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“The concerns are with the threat from alternative materials, such as plastic and aluminium, and increasing demand for them,” a Posco executive said in a meeting for investors and analysts late last week.
He was replying to a query about Posco’s strategy amid a continuing expansion of production capacity in automotive steel by Baosteel, China’s largest automotive sheet steelmaker.
“Posco started investing in automotive steel 15 years ago, which allowed us to gain an advantage over our global peers,” the executive said, according to a transcript of the conference posted on Posco’s website.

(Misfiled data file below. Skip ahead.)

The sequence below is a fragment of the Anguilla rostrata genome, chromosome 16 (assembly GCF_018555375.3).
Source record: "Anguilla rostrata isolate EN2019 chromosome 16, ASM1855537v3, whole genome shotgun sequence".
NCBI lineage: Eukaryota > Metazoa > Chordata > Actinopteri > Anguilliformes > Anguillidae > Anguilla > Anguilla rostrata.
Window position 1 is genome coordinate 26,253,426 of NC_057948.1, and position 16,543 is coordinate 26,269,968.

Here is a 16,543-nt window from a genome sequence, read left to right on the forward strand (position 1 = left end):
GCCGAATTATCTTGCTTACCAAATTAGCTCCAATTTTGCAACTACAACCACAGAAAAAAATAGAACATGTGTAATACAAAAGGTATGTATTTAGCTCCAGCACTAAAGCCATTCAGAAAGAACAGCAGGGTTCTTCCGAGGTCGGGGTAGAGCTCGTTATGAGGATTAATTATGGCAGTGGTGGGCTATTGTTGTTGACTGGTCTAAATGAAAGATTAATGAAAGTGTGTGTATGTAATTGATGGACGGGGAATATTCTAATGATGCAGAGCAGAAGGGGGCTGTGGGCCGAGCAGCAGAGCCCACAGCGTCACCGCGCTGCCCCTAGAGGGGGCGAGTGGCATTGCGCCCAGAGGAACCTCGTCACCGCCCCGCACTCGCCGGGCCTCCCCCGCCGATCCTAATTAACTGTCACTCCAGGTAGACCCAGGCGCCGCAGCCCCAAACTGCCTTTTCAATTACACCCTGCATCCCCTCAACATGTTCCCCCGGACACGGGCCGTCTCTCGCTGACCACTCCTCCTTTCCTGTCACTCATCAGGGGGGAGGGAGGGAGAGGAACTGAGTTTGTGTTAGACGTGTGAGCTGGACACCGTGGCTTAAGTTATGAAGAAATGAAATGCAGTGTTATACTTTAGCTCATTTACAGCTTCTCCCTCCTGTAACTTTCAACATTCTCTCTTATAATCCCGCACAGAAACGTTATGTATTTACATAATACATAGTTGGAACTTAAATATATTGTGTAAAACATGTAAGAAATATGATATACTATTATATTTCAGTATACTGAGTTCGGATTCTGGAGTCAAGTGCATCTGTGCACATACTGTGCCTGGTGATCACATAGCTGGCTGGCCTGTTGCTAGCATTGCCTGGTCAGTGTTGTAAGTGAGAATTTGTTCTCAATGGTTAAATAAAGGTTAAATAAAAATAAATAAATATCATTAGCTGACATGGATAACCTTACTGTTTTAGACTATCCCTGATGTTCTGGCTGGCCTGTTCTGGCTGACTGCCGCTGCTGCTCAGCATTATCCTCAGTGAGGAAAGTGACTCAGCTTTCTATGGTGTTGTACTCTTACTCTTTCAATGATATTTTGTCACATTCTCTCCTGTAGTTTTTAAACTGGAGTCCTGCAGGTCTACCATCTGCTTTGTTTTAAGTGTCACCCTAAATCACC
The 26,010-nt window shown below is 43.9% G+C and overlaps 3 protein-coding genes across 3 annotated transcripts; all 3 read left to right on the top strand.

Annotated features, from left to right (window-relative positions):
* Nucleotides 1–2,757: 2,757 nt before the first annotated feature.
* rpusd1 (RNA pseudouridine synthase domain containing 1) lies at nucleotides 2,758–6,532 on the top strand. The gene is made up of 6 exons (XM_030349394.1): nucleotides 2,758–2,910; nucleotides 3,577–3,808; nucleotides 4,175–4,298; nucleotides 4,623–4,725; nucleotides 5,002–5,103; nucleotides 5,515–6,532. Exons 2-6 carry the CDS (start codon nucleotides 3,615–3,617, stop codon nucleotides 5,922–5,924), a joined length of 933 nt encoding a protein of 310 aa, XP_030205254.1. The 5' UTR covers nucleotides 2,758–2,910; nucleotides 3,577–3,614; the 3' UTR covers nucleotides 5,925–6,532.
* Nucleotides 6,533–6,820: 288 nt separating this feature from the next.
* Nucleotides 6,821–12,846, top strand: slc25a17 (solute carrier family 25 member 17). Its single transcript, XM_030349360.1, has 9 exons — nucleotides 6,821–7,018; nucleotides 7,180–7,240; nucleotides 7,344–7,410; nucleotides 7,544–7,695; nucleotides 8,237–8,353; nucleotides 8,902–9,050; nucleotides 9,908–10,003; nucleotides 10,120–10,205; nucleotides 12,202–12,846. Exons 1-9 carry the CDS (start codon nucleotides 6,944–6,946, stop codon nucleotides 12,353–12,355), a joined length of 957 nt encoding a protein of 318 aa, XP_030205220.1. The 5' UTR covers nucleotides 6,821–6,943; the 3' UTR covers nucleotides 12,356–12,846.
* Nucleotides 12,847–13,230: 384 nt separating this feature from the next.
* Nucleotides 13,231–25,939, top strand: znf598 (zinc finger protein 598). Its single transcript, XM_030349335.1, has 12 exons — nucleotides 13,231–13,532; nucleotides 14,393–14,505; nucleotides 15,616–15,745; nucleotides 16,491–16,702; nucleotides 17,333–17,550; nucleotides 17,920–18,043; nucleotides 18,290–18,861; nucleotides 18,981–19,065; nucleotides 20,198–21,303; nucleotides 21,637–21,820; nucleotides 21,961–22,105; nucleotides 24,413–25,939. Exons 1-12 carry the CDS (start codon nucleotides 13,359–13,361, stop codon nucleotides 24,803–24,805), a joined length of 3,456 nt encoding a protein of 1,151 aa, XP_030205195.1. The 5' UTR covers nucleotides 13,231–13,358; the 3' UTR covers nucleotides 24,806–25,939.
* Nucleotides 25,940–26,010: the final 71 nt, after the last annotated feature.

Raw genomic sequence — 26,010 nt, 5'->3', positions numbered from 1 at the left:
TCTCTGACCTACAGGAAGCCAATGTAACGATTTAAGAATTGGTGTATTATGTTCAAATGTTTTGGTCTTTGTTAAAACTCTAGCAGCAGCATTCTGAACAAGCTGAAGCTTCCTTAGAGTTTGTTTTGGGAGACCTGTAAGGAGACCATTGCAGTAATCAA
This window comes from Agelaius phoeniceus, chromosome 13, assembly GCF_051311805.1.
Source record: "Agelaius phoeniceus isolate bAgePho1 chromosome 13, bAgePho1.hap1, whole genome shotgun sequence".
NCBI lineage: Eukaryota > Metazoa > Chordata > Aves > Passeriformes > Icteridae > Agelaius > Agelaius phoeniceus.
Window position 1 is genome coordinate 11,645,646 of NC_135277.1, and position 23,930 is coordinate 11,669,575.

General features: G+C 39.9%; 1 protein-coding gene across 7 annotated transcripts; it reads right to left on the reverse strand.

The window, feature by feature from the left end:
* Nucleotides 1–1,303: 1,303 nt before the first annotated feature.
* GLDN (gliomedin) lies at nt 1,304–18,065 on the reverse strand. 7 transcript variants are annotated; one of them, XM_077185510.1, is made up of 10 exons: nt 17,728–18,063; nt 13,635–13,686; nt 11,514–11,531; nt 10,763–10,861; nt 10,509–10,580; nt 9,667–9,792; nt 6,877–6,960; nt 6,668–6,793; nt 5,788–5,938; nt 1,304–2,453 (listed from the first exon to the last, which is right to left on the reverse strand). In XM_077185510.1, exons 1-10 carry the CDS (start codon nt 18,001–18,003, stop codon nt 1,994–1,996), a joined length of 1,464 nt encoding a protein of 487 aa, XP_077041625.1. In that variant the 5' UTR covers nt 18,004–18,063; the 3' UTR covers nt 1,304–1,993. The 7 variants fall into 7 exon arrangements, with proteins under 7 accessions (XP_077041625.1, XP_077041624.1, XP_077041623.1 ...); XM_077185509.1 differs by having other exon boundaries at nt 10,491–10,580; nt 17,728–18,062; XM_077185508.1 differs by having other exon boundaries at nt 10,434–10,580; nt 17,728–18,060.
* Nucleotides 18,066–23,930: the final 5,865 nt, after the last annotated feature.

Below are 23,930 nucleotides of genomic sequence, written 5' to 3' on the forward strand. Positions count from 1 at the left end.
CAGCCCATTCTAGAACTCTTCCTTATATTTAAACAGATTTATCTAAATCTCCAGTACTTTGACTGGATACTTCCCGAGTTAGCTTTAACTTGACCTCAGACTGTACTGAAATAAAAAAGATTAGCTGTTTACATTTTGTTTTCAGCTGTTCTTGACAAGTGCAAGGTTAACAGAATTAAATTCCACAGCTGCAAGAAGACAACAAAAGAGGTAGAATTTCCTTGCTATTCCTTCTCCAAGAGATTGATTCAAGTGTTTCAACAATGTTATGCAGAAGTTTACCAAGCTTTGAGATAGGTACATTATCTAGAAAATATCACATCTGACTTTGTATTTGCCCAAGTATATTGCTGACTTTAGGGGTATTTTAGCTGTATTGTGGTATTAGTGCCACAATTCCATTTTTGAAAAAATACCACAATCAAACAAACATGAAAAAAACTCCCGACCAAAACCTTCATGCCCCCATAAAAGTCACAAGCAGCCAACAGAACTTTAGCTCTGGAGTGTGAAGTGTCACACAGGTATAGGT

“Our technology [has proven to be the] best in fulfilling needs for light weight, and producing high-strength steel,” he added.
Alternative materials have been posing “challenges”, however, the executive admitted.
He cited Ford’s F-150 truck, which was unveiled early in 2014 with aluminium used for all its body parts.
“However, due to the recent oil-price drop, Ford has redesigned the model and [kept] aluminium [in the] outer frame, while changing inner parts back to steel,” he noted.
“Although this proves there is still room for steel, Posco fully recognises the approaching challenges,” he said. “We will continue our research [into ways] to apply [particular qualities] of alternative materials into steel and develop advanced combined steel.”
South Korean steelmaker Posco has dismissed Chinese competitors and pinpointed alternative materials as a major cause for concern for its automotive steel business.